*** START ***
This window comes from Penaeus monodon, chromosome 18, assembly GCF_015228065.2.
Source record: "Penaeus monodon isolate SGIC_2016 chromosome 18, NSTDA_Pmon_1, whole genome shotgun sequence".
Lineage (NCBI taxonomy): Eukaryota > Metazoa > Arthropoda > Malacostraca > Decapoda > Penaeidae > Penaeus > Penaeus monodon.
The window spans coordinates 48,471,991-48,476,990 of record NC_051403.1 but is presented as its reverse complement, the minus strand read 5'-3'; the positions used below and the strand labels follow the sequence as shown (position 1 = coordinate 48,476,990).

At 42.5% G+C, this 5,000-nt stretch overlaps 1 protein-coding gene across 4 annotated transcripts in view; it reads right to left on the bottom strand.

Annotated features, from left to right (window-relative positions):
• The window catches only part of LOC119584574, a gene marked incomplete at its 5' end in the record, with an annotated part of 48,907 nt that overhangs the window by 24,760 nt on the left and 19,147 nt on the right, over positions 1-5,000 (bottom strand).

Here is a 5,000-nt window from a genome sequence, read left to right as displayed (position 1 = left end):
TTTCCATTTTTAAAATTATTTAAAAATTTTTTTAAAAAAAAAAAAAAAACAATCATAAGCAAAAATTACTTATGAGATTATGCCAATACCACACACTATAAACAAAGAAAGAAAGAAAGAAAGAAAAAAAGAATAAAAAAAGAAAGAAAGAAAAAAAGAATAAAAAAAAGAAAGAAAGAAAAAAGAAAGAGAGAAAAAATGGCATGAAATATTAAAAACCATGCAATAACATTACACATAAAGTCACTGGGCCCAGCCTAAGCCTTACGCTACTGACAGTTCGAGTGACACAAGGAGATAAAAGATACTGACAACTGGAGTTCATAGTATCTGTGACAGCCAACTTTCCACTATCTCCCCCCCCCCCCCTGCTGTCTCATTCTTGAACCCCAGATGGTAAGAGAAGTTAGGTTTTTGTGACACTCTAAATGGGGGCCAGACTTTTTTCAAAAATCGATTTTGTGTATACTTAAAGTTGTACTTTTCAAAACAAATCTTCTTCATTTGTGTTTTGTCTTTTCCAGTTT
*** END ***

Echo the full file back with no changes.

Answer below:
This window comes from Penaeus monodon, chromosome 18, assembly GCF_015228065.2.
Source record: "Penaeus monodon isolate SGIC_2016 chromosome 18, NSTDA_Pmon_1, whole genome shotgun sequence".
Lineage (NCBI taxonomy): Eukaryota > Metazoa > Arthropoda > Malacostraca > Decapoda > Penaeidae > Penaeus > Penaeus monodon.
The window spans coordinates 48,471,991-48,476,990 of record NC_051403.1 but is presented as its reverse complement, the minus strand read 5'-3'; the positions used below and the strand labels follow the sequence as shown (position 1 = coordinate 48,476,990).

At 42.5% G+C, this 5,000-nt stretch overlaps 1 protein-coding gene across 4 annotated transcripts in view; it reads right to left on the bottom strand.

Annotated features, from left to right (window-relative positions):
• The window catches only part of LOC119584574, a gene marked incomplete at its 5' end in the record, with an annotated part of 48,907 nt that overhangs the window by 24,760 nt on the left and 19,147 nt on the right, over positions 1-5,000 (bottom strand).

Here is a 5,000-nt window from a genome sequence, read left to right as displayed (position 1 = left end):
TTTCCATTTTTAAAATTATTTAAAAATTTTTTTAAAAAAAAAAAAAAAACAATCATAAGCAAAAATTACTTATGAGATTATGCCAATACCACACACTATAAACAAAGAAAGAAAGAAAGAAAGAAAAAAAGAATAAAAAAAGAAAGAAAGAAAAAAAGAATAAAAAAAAGAAAGAAAGAAAAAAGAAAGAGAGAAAAAATGGCATGAAATATTAAAAACCATGCAATAACATTACACATAAAGTCACTGGGCCCAGCCTAAGCCTTACGCTACTGACAGTTCGAGTGACACAAGGAGATAAAAGATACTGACAACTGGAGTTCATAGTATCTGTGACAGCCAACTTTCCACTATCTCCCCCCCCCCCCCTGCTGTCTCATTCTTGAACCCCAGATGGTAAGAGAAGTTAGGTTTTTGTGACACTCTAAATGGGGGCCAGACTTTTTTCAAAAATCGATTTTGTGTATACTTAAAGTTGTACTTTTCAAAACAAATCTTCTTCATTTGTGTTTTGTCTTTTCCAGTTT